Pompano Beach, FL...December 9, 2017...Long time harness racing trainer Paul Bernardo, 65, passed away unexpectedly on Thursday, December 7. The popular Bernardo had just completed installing flooring at his residence and was preparing refreshments when he was stricken. He had a very successful career in harness racing and was in the midst of a very fruitful year in 2017 with a .340 UTRS on the strength of a 31-38-24 scorecard in 177 starts with $215,619 in purses won for his owners. Career-wise, Bernardo made 453 trips to the winner's circle, campaigning a relatively small stable throughout his career stretching more than a quarter century. This semester at Pompano Park, Bernardo campaigned several winners including J Black, Dee's Golden Joy, Dee's Rocketman, Pedro's Dream and Sing For Me George, a current lifetime winner of $474,241 owned by Joseph Martinelli, Sr. of Staten Island, N.Y. Sing For Me George won the opening night feature at Pompano Park on October 1 and has chased the vaunted Panocchio home on several occasions, as well. Probably Bernardo's finest accomplishment as a trainer was with the Argentinian bred Chucaro Ahijuna, a double gaited world champion who took a pacing mark of 1:51.4 at Pompano Park in 2003 followed by a 1:53.3 trotting mile at Woodbine in 2004, a mark equalled at Pompano Park in 2005 in the prestigious $80,000 Mack Lobell Trot Final. Bernardo trained the son of Noble Speedster for Martinelli's Berry Stables. Trainer Jim McDonald said, "Paul was universally liked and respected here at Pompano Park and everywhere else he raced. He was an true animal lover and he cared for his horses like a devoted father cares for his children. They broke the mold with Paul, no doubt about that!" Information on services will be forthcoming. by John Berry                 

ROCK HALL — Elva L. Webb of Rock Hall, MD, died on December 2, 2017 at Peninsula Regional Medical Center in Salisbury, MD. She was 61. She was born in Dover, DE on August 24, 1956, the daughter of the late Charles Hurd and Gloria E. Turner, of Henderson, MD. Residing in Chestertown, Elva worked with horses at Moffett’s Horse Farm preparing them for Harness Racing. She not only trained the horses but also, due to her love of animals, made sure they were well cared for. Elva then worked with David A. Bramble Construction as a flagger and later with Eagle Hill Florist as a designer. Elva joined the Rock Hall Vol. Fire Company Ladies Auxiliary on June 1, 2005 and in 2009 served with the Fire Police and later as Auxiliary Captain with the Rock Hall Police Dept. Elva gave countless hours of volunteer service to both RHVFC Fire Police and RHPD. She loved all animals, hunting for arrowheads and sheds (antlers), she loved her birds and enjoyed shooting. In addition to her mother, she is survived by her companion of 40 years, Robert G. Wetmore, of Rock Hall, MD; her siblings: Robert E. Hurd (Patricia), of Dover, DE; Linda S. Hyatt, of Michigan; Daniel A. Hurd, of Illinois; Lawrence P. Hurd, of Greensboro, MD; Gloria L. Thompson (Timmy), of Henderson, MD; along with several nieces, nephews, and her Rock Hall Fire Police Family. Graveside services will be held on Thursday, December 7, 1 p.m. at St. Paul’s Cemetery, Kent. In lieu of flowers, contributions may be made to Humane Society, P.O. Box 352, Chestertown, MD 21620. Arrangements by Fellows, Helfenbein & Newnam Funeral Home, Chestertown, MD.  

Kenny Ross was running a small used car lot in Philadelphia when he learned there was a Chevrolet dealership for sale on Pittsburgh’s North Side. The year was 1953 and Mr. Ross, then 26, hustled across the state with his wife, Claire, and his 1-year-old son for the chance to buy it. Eventually that single dealership grew to 10 locations and the Kenny Ross Automotive Group became the largest auto sales businesses and one of the biggest private companies in the Pittsburgh region. Regardless of whether they bought his cars, Pittsburghers for decades recognized his name from a long-running series of newspaper ads and TV commercials that featured the outspoken Aunt Penny. The white-haired, trademarked character -- who wasn’t really his aunt but whom his family said always remained an inspiration to the company -- whipped up elderberry jelly and told viewers, “You always get plenny from Kenny,” and “Tell them Aunt Penny sent you.” Mr. Ross, who in addition to running his dealerships was a real estate developer, co-founder of the Pittsburgh chapter of the Big Brothers Big Sisters charity, and an accomplished harness racing driver, died Friday after a brief illness. He was 90 and lived in Squirrel Hill. “He dropped everything in Philadelphia to come to Pittsburgh,” said his son, Jim Ross of Squirrel Hill, who now chairs the company that is based in North Huntingdon. When he bought his first dealership here, his son said, Mr. Ross was among the youngest Chevrolet dealers in the country. By the time New York private equity group GPB Capital acquired a majority stake in the company in June, the business had expanded to include franchises for Ford, Nissan, Subaru, GMC, Mazda and Toyota. Revenues were close to $700 million last year, and it employs more than 700. Even after Mr. Ross retired from day-to-day management in the 1970s, he remained closely involved with the company. “He never stopped paying attention to it,” said Jim Ross. “His title was ‘The King,’ and he had an innate sense of how things were going in the business whether he was there or not.” Stepping away from the car business gave him time for other pursuits. He launched Ross Development Co., which is based in Shadyside and is run by another son, Tony Ross of Squirrel Hill. The company built dealerships and facilities for the Kenny Ross Automotive Group as well as office and retail properties in the city and suburbs. “It wouldn’t be unusual to find Dad on a job site at 6 a.m.,” said Jim Ross. Despite his business success, his sons said, he was proudest of helping to start the local affiliate of Big Brothers Big Sisters in 1965. The nonprofit provides mentoring for at-risk boys and girls, and Mr. Ross had a personal connection. “He came from modest circumstances and as a youngster in Philadelphia was prone to getting in trouble,” said Jim Ross. “He became a ‘little brother’ there and he felt it changed his life incredibly.” He also spent years as a professional harness racing driver and a trotting horse owner. A horse in which he had a majority ownership, Tom Ridge, was named for the former Pennsylvania governor who was Mr. Ross’ close friend. That horse was favored to win the prestigious Hambletonian Stakes in 2004. Held at the Meadowlands in New Jersey, the Hambletonian is the first event in the annual Triple Crown of Harness Racing. After leading for part of the race, the horse was outpaced and failed to place. A few weeks later, though, Tom Ridge set a world record time at the World Trotting Derby in Illinois. In addition to his sons, survivors include a daughter, Joanne Simon of Squirrel HIll; a sister, Flora Wenick of Philadelphia; eight grandchildren; and four great-grandchildren. Visitation is from 11 a.m. to noon Sunday at the Ralph Schugar Chapel, 5509 Centre Ave., Shadyside, followed by the funeral at noon. Memorial contributions may be made to Big Brothers Big Sisters of Greater Pittsburgh, 5989 Centre Ave., Suite 1, Pittsburgh PA 15206. By Joyce Gannon: or 412-263-1580. Reprinted with permission of The Pittsburgh Post-Gazette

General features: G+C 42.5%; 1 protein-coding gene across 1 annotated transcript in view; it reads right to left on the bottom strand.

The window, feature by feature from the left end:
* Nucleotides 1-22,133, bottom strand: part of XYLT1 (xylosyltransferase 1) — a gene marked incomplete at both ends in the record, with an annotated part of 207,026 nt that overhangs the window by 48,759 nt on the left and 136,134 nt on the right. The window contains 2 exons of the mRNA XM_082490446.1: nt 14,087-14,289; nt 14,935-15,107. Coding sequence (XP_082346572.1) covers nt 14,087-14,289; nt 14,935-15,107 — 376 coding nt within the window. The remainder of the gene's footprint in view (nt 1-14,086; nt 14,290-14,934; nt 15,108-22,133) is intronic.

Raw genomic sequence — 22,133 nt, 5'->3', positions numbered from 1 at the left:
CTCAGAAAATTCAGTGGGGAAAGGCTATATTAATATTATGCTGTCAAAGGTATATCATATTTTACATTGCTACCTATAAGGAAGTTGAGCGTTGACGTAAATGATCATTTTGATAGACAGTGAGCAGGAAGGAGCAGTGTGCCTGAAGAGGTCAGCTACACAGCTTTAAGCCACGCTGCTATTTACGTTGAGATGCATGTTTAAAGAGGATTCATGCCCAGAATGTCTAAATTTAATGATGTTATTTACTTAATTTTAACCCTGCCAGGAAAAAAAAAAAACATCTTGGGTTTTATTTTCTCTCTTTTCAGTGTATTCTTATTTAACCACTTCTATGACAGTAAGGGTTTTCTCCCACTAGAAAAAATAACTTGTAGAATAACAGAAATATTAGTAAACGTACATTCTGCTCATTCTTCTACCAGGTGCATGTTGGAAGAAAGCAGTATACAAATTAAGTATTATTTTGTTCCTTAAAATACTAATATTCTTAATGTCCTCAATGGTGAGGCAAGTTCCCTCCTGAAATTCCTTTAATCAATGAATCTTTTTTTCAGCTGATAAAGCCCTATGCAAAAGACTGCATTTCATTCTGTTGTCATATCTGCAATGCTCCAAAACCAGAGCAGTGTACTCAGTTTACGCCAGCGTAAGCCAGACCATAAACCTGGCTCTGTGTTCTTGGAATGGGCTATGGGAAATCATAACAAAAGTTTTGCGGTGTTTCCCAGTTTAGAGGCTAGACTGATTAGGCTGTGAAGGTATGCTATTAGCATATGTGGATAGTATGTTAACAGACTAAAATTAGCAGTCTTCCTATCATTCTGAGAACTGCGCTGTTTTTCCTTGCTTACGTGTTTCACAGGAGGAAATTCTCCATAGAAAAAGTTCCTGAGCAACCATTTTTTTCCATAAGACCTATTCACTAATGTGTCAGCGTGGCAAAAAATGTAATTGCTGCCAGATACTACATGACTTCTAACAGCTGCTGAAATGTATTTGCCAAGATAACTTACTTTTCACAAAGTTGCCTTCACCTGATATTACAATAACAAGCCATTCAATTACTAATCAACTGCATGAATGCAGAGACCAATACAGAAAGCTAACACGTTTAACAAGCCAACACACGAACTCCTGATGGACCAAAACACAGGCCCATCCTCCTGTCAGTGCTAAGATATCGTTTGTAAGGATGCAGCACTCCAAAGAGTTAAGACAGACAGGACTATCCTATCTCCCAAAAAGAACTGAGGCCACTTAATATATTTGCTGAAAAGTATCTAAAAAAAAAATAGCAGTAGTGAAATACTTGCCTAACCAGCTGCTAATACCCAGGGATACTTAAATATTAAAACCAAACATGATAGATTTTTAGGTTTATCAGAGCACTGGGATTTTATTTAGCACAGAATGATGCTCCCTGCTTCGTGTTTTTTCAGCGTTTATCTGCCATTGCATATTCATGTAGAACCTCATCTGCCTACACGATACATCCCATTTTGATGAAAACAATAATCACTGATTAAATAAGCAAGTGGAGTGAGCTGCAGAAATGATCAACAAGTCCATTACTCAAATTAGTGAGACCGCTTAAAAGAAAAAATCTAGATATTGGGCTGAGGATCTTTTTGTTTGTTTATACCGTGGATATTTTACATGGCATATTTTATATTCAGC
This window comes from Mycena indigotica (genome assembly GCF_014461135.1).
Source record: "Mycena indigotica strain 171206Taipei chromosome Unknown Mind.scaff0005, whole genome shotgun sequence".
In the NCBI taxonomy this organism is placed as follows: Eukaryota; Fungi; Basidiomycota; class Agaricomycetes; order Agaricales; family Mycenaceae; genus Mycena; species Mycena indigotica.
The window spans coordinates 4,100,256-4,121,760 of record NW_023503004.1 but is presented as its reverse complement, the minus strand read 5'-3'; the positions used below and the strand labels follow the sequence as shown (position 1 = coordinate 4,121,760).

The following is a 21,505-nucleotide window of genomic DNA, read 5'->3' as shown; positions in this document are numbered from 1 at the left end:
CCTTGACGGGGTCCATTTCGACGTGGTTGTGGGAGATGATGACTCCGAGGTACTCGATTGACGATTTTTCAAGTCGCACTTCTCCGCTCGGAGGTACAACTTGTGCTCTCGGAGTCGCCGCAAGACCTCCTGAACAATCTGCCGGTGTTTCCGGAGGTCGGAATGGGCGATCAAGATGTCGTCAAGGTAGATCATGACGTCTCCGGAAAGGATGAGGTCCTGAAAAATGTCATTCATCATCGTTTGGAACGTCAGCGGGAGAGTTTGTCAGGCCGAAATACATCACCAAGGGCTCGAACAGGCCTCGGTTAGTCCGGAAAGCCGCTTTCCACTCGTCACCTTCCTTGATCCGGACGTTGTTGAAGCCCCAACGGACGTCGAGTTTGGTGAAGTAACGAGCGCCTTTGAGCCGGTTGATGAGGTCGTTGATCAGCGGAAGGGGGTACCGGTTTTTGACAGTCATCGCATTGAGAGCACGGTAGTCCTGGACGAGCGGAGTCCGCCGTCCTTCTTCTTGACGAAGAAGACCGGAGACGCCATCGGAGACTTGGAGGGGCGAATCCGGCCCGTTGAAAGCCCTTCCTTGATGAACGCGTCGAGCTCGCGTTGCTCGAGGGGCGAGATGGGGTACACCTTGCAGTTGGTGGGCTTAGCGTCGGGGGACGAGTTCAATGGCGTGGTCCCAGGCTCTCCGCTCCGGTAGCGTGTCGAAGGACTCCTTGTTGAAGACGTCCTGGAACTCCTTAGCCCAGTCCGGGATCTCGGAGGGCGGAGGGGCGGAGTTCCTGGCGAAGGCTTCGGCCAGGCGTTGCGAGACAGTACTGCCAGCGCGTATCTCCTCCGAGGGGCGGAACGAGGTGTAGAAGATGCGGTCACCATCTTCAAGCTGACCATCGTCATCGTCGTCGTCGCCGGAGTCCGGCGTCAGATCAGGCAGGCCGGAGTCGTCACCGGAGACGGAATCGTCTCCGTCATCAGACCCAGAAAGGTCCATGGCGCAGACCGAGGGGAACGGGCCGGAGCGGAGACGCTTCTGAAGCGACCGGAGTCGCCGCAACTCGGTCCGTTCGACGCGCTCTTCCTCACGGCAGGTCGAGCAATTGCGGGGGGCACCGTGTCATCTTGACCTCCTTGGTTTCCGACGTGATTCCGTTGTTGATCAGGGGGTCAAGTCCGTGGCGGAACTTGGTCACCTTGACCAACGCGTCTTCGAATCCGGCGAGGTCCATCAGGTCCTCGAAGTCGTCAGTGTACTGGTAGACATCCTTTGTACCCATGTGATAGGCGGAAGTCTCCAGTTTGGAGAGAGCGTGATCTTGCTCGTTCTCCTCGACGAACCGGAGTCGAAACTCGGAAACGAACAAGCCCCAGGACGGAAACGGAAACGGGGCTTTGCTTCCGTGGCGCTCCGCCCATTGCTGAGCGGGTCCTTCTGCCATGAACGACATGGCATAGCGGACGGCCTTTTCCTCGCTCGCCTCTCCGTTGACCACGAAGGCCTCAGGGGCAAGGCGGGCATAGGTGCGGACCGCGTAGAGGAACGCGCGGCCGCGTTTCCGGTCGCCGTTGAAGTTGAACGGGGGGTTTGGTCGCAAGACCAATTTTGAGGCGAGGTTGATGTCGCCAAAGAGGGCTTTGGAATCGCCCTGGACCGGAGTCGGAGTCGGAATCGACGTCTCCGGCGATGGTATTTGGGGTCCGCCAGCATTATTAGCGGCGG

Kumeu harness racing trainer Errol Downey has been tragically killed in a car accident over the weekend. Downey had a successful training career in New Zealand, training 62 winners over a period of fifteen years.  The best horse he trained was Sanchiola (Chiola Hanover - San Mateo) who won 15 races as a trotter in the 1990's. Her progeny included the boom Australian trotter Kyvalley Road (20 wins) and the speedy Sanchipola (8 wins). Downey's last win as a trainer was by the good trotting mare San Diego Love, who won on 15th April 2015 when driven by master reinsman Tony Herlihy. Downey is survived by his two sons, Roydon and Nathan, and daughter Stephanie. Harnesslink Media

Anthony T. Abbatiello, a harness racing leader for several decades who was a member of the sport's Hall of Fame, died October 19 at his home in Colts Neck, NJ, after complications from heart failure. He was 89.   Mr. Abbatiello was inducted into the Harness Racing Hall of Fame in 1995 after a long career in harness racing as a trainer, driver, horseman's association president and a member of numerous other organizations. He joined his brother Carmine in the Hall of Fame, making them the first brother combination to do so.   He became a member of the New Jersey Racing Commission in 2005 by appointment of the governor.   He was co-founder of the Standardbred Breeders and Owners Association of New Jersey and served as its president for more than 30 years. Due to his leadership, the organization became a strong, motivating force in the success of harness racing in New Jersey. He also served as chairman of the board of the United States Trotting Association, a director of the Standardbred Owners Association of New York, chairman of the New Jersey Sire Stakes Board of Trustees, a trustee of the American Horse Council and the Trotting Horse Museum.   In addition to his induction into the Hall of Fame, Mr. Abbatiello received the Proximity Award of the United States Harness Writers Association and was honored as man of the year by Harness Horseman International.   He was a decorated U.S. Army veteran of the Korean War, rising to the rank of captain and receiving numerous commendations, including the Silver Star, Bronze Star with Valor, two Purple Hearts, Combat Infantry Badge, and Korean Campaign Ribbon with four Battle Stars.   Predeceased by his wife Kathleen, he is survived by three daughters, Jean Sardoni (Craig) of Colts Neck, Christine Whelan (John) of Colts Neck, and Lisa Locke (James) of Virginia; six grandchildren, Ava and Michael Sardoni, Shane and Jack Whelan and Abigail and Ian Locke; two brothers, Carmine and Matt, and one sister, Sadie Merillo, and several nieces and nephews.   Visitation will be from 4 to 8 PM on Tuesday (October 24) at the Higgins Funeral Home in Freehold. A military burial will be private on October 25 at the Brigadier General William C. Doyle Memorial Cemetery in Arneytown, NJ.   From Leon Zimmerman